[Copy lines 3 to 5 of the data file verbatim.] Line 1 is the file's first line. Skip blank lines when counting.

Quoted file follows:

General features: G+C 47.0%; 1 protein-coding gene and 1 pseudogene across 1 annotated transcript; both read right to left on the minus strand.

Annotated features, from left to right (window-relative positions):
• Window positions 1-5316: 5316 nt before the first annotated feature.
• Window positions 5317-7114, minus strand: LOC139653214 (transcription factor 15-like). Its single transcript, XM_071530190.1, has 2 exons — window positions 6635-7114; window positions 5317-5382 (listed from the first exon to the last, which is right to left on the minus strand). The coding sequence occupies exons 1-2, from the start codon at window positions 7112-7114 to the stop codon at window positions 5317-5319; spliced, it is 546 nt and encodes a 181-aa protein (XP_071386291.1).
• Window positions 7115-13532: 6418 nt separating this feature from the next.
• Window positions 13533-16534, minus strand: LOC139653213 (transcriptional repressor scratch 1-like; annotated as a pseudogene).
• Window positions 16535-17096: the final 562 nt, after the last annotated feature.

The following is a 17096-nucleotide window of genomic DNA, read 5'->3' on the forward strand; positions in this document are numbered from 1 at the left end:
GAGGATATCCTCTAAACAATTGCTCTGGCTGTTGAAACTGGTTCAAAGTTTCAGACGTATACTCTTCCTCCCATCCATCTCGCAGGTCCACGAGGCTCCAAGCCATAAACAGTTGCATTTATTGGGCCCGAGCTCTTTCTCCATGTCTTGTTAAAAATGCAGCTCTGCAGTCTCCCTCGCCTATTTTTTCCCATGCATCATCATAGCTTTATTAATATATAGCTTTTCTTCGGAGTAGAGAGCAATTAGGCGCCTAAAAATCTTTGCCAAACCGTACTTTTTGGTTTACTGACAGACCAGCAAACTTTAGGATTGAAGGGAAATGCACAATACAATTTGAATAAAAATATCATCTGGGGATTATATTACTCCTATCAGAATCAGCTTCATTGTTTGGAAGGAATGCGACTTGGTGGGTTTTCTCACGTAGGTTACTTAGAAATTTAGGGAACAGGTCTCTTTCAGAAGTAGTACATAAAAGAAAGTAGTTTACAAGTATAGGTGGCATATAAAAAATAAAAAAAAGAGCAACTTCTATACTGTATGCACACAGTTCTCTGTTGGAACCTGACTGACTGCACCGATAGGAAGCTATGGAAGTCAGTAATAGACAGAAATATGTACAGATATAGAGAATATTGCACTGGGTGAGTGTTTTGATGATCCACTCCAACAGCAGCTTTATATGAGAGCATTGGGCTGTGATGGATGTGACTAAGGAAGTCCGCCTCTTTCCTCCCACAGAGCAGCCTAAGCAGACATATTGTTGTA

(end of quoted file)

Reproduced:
• Window positions 1-5316: 5316 nt before the first annotated feature.
• Window positions 5317-7114, minus strand: LOC139653214 (transcription factor 15-like). Its single transcript, XM_071530190.1, has 2 exons — window positions 6635-7114; window positions 5317-5382 (listed from the first exon to the last, which is right to left on the minus strand). The coding sequence occupies exons 1-2, from the start codon at window positions 7112-7114 to the stop codon at window positions 5317-5319; spliced, it is 546 nt and encodes a 181-aa protein (XP_071386291.1).
• Window positions 7115-13532: 6418 nt separating this feature from the next.